I turned the burnished handle of my door and crept into the darkened room, feeling that age-old need to be quiet in the presence of sick people. My bedroom was crowded with two beds pushed into the space of only one. Teddies and toys littered the shelves and books lay ready to be read on the dresser myself and my little sister shared. The room was girlish and youthful; a shocking contrast to the shell of Nana slumped on my bed. Her body lay white and broken, and I felt pity as she slowly strangled a smile from her lips and held it out to me. But I took it gratefully and whispered a hello. Poppy was there too, with his backside raised in the air and his greying head buried deep within the cave under my bed. “Hannah, can you please help me. I don’t know where your Nana has placed her ring. I just can’t seem to find it anywhere.” His voice was muffled, but held a distressed tone, “I have to find it!” He cried. Instinctively my hand reached out to touch his shoulder, “Poppy you shouldn’t worry. I’ll find it for you.” My answer obviously pleased him as he relieved himself of the pressure of bending down and commanding his tired bones to do things they had not done for a while. Within moments I felt his presence leave the room and then the awkwardness of it just being Nana and I.

Her eyes were closed and a blue merino shawl was wrapped around her balding head, barely covering the remnant tuffs the chemotherapy had mercifully left. Tired and worn she slowly lifted her eyelids and looked at me, her caramel eyes locking with my blue ones. Inside their depths was pain and fear; perhaps she knew she would soon leave us. Time was catching up with her and Death scrapped her swollen ankles with his yellow nails. He whispered enticing words of a peace once she had left her life behind. “Hey Nana,” I mouthed to her apprehensively, “I’ll find your ring for you” I assured her. Bending down I searched the floor, the carpet was scratchy against my knees and the dark light of the room acted like a shroud, shielding my eyes. The silver and gold wedding ring was nestled by the corner of the bedstead and though my eyes could not see in the dim light my fingers soon felt its shape. It was cold and metallic to my touch but I knew undoubtedly that it was her ring. “I found it!” I nearly squeaked, quickly filling the still air with excitement and a childish hysteria-gone where the fears of making too much noise. My palm held out the ring’s circular body to her and she looked at me, and her ring, as if with new eyes. Grasped in her hand she felt its curved edges and brought it close to her. Her white face all of a sudden flushed with tenderness. “Thank you, Hannah.” The words chimed like magic around the room and her voice seemed to be stronger than before. I crawled closer to her bed and took her hand in mine, silent and still but happy at her side; it had been a long time since I had sat with Nana and she had been lucid, able to recognize who I actually was. We both looked at each other, drawn like magnets, and she talked to me with her warm voice like she had when I was a child. My lips moved too and our conversation rolled onwards, but in the back of my mind I knew the momentary settling of the storm in her mind would not last long. It didn’t matter to me though I decided, I would stay with her until her voice faded back into the darkness and she no longer recognized the older version of the little girl with the golden ringlets.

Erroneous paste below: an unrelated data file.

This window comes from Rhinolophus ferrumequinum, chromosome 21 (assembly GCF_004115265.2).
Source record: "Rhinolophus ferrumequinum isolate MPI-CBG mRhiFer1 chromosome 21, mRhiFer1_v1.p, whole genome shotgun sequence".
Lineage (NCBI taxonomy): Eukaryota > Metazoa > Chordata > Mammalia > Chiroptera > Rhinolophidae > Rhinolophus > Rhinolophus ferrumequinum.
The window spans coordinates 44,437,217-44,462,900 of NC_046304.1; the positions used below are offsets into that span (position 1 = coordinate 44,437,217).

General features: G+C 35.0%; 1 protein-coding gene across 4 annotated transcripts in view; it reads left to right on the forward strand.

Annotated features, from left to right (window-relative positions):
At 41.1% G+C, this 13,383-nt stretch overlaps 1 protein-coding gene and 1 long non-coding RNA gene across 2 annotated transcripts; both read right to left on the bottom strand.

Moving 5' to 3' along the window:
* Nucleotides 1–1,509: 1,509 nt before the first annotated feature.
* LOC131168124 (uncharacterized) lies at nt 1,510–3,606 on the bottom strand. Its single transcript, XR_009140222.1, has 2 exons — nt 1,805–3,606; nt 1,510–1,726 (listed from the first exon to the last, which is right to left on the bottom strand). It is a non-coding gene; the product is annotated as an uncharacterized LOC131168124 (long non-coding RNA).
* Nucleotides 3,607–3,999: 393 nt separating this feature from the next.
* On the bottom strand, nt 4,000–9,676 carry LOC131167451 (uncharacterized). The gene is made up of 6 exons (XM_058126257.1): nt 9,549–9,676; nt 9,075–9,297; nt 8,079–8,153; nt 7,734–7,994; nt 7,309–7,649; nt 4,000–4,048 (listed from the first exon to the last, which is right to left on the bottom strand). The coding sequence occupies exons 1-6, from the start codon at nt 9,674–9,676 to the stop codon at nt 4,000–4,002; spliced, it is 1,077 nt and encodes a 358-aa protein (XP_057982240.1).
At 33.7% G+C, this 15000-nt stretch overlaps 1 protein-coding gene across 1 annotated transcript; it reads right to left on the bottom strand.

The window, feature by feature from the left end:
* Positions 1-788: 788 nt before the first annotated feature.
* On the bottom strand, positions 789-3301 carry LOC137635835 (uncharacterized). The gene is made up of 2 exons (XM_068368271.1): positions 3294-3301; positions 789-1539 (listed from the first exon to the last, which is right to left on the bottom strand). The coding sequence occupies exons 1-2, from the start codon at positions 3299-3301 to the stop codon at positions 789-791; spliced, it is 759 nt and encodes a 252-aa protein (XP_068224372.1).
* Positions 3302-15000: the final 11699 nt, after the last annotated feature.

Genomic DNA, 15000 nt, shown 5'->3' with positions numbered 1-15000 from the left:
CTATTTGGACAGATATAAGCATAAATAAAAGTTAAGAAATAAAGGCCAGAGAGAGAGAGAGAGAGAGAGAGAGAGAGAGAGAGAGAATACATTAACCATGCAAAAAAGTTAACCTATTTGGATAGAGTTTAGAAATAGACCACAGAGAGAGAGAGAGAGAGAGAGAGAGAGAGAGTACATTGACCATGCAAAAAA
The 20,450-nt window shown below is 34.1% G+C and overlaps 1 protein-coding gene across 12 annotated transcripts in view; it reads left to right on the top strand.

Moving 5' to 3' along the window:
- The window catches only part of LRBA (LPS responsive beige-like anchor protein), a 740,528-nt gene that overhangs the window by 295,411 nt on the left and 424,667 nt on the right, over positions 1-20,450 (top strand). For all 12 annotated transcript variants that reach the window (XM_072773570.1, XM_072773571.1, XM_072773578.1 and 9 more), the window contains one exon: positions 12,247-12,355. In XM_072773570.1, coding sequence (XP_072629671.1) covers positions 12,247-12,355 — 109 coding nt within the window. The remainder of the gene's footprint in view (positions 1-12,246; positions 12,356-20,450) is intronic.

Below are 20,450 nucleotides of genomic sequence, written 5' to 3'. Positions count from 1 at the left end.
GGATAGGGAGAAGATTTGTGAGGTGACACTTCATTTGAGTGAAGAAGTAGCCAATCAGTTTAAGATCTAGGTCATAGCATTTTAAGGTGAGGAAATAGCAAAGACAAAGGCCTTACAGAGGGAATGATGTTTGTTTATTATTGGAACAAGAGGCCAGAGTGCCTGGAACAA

I remember our conversation, of her telling me how she loved me and that she hoped I had been a good girl since she had seen me last. I remember saying I had been, just to see the pride swell and rose tint her wrinkled face for a time, and even though it only lasted for a fragment of time it felt like we were both revisiting the past days of happiness together. I held her warming hand and felt her caramel eyes and gave her smiles, hoping she would take them away with her when she went back into the battlefield of her mind. I reminded her of the days of “Tic-tacs” and secret stashes of sweets. The days of feeding baby lambs on the farm with her hand to guide mine as we filled their soft mouths with milk, of Christmas time together, of travelling around in a white four-wheel drive on family outings, of hearing the comforting tones of her voice as she tucked me in at night. Those days they seem so long ago, but continue to glow in my memory. Unfortunately, it was not long after I told Nana I loved her too that she slipped away again, back into the recess of her own mind. Like water through my hands she slowly trickled away from all of us over the following months. Her lucid moments became less and less, just as the doctor had predicted, and never again did she recall that little girl with the golden ringlets. She couldn’t remember who I was after that last conversation, but I could. I do; it was when I first realized time is more precious than gold.